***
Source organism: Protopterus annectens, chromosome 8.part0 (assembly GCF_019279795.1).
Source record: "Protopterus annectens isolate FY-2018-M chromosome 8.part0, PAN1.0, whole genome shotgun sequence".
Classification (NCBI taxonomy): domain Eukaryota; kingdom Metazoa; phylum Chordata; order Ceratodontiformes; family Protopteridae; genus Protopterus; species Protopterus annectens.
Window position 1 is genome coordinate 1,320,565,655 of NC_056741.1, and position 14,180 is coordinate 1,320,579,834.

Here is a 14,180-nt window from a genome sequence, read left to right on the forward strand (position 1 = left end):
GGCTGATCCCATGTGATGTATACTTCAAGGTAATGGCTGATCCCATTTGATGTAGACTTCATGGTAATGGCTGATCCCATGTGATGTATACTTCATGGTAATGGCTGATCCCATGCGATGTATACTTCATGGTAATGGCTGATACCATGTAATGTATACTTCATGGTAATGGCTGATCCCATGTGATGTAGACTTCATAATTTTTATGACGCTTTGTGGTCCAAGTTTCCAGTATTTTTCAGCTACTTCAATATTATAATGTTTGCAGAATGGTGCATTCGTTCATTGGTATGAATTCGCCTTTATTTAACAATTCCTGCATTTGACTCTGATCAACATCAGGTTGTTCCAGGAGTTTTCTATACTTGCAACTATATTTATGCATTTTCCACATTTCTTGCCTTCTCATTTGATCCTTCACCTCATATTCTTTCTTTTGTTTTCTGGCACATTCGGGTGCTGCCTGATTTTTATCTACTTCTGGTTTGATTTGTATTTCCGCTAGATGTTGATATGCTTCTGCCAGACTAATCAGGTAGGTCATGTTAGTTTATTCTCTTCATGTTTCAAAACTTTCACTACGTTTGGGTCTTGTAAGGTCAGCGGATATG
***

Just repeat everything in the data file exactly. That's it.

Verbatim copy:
Source organism: Protopterus annectens, chromosome 8.part0 (assembly GCF_019279795.1).
Source record: "Protopterus annectens isolate FY-2018-M chromosome 8.part0, PAN1.0, whole genome shotgun sequence".
Classification (NCBI taxonomy): domain Eukaryota; kingdom Metazoa; phylum Chordata; order Ceratodontiformes; family Protopteridae; genus Protopterus; species Protopterus annectens.
Window position 1 is genome coordinate 1,320,565,655 of NC_056741.1, and position 14,180 is coordinate 1,320,579,834.

Here is a 14,180-nt window from a genome sequence, read left to right on the forward strand (position 1 = left end):
GGCTGATCCCATGTGATGTATACTTCAAGGTAATGGCTGATCCCATTTGATGTAGACTTCATGGTAATGGCTGATCCCATGTGATGTATACTTCATGGTAATGGCTGATCCCATGCGATGTATACTTCATGGTAATGGCTGATACCATGTAATGTATACTTCATGGTAATGGCTGATCCCATGTGATGTAGACTTCATAATTTTTATGACGCTTTGTGGTCCAAGTTTCCAGTATTTTTCAGCTACTTCAATATTATAATGTTTGCAGAATGGTGCATTCGTTCATTGGTATGAATTCGCCTTTATTTAACAATTCCTGCATTTGACTCTGATCAACATCAGGTTGTTCCAGGAGTTTTCTATACTTGCAACTATATTTATGCATTTTCCACATTTCTTGCCTTCTCATTTGATCCTTCACCTCATATTCTTTCTTTTGTTTTCTGGCACATTCGGGTGCTGCCTGATTTTTATCTACTTCTGGTTTGATTTGTATTTCCGCTAGATGTTGATATGCTTCTGCCAGACTAATCAGGTAGGTCATGTTAGTTTATTCTCTTCATGTTTCAAAACTTTCACTACGTTTGGGTCTTGTAAGGTCAGCGGATATG